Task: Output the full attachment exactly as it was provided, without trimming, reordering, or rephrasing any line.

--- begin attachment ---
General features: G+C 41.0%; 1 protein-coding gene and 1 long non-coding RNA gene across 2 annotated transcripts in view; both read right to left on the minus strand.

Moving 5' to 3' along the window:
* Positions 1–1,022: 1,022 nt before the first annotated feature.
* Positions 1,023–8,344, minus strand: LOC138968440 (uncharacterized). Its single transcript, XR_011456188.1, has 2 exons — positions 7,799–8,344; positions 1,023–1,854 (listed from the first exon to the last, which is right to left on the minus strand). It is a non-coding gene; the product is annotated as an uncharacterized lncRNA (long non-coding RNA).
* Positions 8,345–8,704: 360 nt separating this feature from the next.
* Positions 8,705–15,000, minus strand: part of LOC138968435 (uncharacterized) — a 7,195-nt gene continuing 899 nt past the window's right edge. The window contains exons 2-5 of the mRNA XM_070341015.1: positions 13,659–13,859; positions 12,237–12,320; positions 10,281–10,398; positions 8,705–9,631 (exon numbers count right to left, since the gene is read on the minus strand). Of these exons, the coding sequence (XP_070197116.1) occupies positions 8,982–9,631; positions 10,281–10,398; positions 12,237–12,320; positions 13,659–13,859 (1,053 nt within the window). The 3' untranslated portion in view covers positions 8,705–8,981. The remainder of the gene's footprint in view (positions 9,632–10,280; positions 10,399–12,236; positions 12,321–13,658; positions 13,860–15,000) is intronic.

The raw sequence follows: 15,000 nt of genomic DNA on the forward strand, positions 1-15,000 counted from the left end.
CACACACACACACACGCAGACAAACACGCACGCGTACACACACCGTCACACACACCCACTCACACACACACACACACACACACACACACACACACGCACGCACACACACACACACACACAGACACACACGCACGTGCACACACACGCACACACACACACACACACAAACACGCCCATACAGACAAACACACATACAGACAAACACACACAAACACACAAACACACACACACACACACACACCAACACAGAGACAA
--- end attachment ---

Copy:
General features: G+C 41.0%; 1 protein-coding gene and 1 long non-coding RNA gene across 2 annotated transcripts in view; both read right to left on the minus strand.

Moving 5' to 3' along the window:
* Positions 1–1,022: 1,022 nt before the first annotated feature.
* Positions 1,023–8,344, minus strand: LOC138968440 (uncharacterized). Its single transcript, XR_011456188.1, has 2 exons — positions 7,799–8,344; positions 1,023–1,854 (listed from the first exon to the last, which is right to left on the minus strand). It is a non-coding gene; the product is annotated as an uncharacterized lncRNA (long non-coding RNA).
* Positions 8,345–8,704: 360 nt separating this feature from the next.
* Positions 8,705–15,000, minus strand: part of LOC138968435 (uncharacterized) — a 7,195-nt gene continuing 899 nt past the window's right edge. The window contains exons 2-5 of the mRNA XM_070341015.1: positions 13,659–13,859; positions 12,237–12,320; positions 10,281–10,398; positions 8,705–9,631 (exon numbers count right to left, since the gene is read on the minus strand). Of these exons, the coding sequence (XP_070197116.1) occupies positions 8,982–9,631; positions 10,281–10,398; positions 12,237–12,320; positions 13,659–13,859 (1,053 nt within the window). The 3' untranslated portion in view covers positions 8,705–8,981. The remainder of the gene's footprint in view (positions 9,632–10,280; positions 10,399–12,236; positions 12,321–13,658; positions 13,860–15,000) is intronic.

The raw sequence follows: 15,000 nt of genomic DNA on the forward strand, positions 1-15,000 counted from the left end.
CACACACACACACACGCAGACAAACACGCACGCGTACACACACCGTCACACACACCCACTCACACACACACACACACACACACACACACACACACGCACGCACACACACACACACACACAGACACACACGCACGTGCACACACACGCACACACACACACACACACAAACACGCCCATACAGACAAACACACATACAGACAAACACACACAAACACACAAACACACACACACACACACACACCAACACAGAGACAA